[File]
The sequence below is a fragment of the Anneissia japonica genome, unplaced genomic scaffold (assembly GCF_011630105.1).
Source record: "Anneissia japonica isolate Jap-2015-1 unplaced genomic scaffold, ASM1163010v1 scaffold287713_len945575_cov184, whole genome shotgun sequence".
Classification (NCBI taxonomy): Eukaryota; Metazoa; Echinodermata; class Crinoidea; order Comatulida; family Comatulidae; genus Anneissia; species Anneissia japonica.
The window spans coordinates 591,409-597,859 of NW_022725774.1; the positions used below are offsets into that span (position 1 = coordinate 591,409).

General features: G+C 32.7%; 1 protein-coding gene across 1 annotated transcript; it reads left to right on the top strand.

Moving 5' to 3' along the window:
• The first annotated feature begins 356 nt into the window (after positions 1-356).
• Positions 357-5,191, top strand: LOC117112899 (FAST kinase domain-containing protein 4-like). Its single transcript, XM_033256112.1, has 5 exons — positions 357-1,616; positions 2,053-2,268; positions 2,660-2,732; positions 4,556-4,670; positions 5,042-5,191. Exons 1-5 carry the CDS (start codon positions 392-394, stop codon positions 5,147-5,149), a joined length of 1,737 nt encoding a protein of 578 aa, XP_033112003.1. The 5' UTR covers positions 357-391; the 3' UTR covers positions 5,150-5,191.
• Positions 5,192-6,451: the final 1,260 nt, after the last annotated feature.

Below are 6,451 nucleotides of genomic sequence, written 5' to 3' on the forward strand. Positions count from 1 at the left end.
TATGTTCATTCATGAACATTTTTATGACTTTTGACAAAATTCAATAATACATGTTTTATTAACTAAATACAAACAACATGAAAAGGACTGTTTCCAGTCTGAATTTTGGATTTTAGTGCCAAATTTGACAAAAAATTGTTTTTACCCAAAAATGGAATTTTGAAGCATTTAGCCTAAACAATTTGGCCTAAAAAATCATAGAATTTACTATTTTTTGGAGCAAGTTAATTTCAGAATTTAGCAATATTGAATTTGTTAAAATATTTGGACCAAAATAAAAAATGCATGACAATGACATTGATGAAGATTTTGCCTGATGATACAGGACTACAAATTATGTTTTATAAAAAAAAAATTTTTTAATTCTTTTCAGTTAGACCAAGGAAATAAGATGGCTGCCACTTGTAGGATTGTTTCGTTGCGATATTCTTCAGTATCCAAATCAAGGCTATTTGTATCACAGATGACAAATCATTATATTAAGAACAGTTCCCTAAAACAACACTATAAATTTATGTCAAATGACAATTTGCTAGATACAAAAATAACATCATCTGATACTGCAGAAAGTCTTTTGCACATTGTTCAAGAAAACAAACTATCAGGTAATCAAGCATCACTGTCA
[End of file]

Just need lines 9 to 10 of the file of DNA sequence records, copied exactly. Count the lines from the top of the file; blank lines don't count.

• Positions 5,192-6,451: the final 1,260 nt, after the last annotated feature.

Below are 6,451 nucleotides of genomic sequence, written 5' to 3' on the forward strand. Positions count from 1 at the left end.